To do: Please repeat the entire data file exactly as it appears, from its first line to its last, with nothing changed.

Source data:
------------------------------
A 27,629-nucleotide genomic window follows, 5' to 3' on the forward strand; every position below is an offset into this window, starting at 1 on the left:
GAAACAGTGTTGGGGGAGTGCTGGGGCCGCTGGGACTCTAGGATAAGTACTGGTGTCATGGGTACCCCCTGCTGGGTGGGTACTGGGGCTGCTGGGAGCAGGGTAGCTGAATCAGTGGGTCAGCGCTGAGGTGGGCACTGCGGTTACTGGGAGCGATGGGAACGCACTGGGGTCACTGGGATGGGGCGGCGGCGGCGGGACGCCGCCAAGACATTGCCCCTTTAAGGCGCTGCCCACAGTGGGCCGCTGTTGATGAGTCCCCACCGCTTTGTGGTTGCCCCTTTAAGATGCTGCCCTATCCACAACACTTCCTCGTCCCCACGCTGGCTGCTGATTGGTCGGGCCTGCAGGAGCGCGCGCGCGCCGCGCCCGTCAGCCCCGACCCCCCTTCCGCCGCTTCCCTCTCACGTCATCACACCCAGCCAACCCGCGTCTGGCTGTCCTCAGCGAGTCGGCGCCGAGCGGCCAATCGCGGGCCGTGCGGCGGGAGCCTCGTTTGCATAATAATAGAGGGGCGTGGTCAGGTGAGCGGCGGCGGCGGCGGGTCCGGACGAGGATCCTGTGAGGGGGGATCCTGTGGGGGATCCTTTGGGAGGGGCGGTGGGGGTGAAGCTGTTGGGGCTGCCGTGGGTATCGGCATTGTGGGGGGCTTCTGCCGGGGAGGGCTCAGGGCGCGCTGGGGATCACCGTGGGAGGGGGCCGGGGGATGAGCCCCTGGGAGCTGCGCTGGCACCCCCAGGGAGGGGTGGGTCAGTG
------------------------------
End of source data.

A 27,629-nucleotide genomic window follows, 5' to 3' on the forward strand; every position below is an offset into this window, starting at 1 on the left:
GAAACAGTGTTGGGGGAGTGCTGGGGCCGCTGGGACTCTAGGATAAGTACTGGTGTCATGGGTACCCCCTGCTGGGTGGGTACTGGGGCTGCTGGGAGCAGGGTAGCTGAATCAGTGGGTCAGCGCTGAGGTGGGCACTGCGGTTACTGGGAGCGATGGGAACGCACTGGGGTCACTGGGATGGGGCGGCGGCGGCGGGACGCCGCCAAGACATTGCCCCTTTAAGGCGCTGCCCACAGTGGGCCGCTGTTGATGAGTCCCCACCGCTTTGTGGTTGCCCCTTTAAGATGCTGCCCTATCCACAACACTTCCTCGTCCCCACGCTGGCTGCTGATTGGTCGGGCCTGCAGGAGCGCGCGCGCGCCGCGCCCGTCAGCCCCGACCCCCCTTCCGCCGCTTCCCTCTCACGTCATCACACCCAGCCAACCCGCGTCTGGCTGTCCTCAGCGAGTCGGCGCCGAGCGGCCAATCGCGGGCCGTGCGGCGGGAGCCTCGTTTGCATAATAATAGAGGGGCGTGGTCAGGTGAGCGGCGGCGGCGGCGGGTCCGGACGAGGATCCTGTGAGGGGGGATCCTGTGGGGGATCCTTTGGGAGGGGCGGTGGGGGTGAAGCTGTTGGGGCTGCCGTGGGTATCGGCATTGTGGGGGGCTTCTGCCGGGGAGGGCTCAGGGCGCGCTGGGGATCACCGTGGGAGGGGGCCGGGGGATGAGCCCCTGGGAGCTGCGCTGGCACCCCCAGGGAGGGGTGGGTCAGTG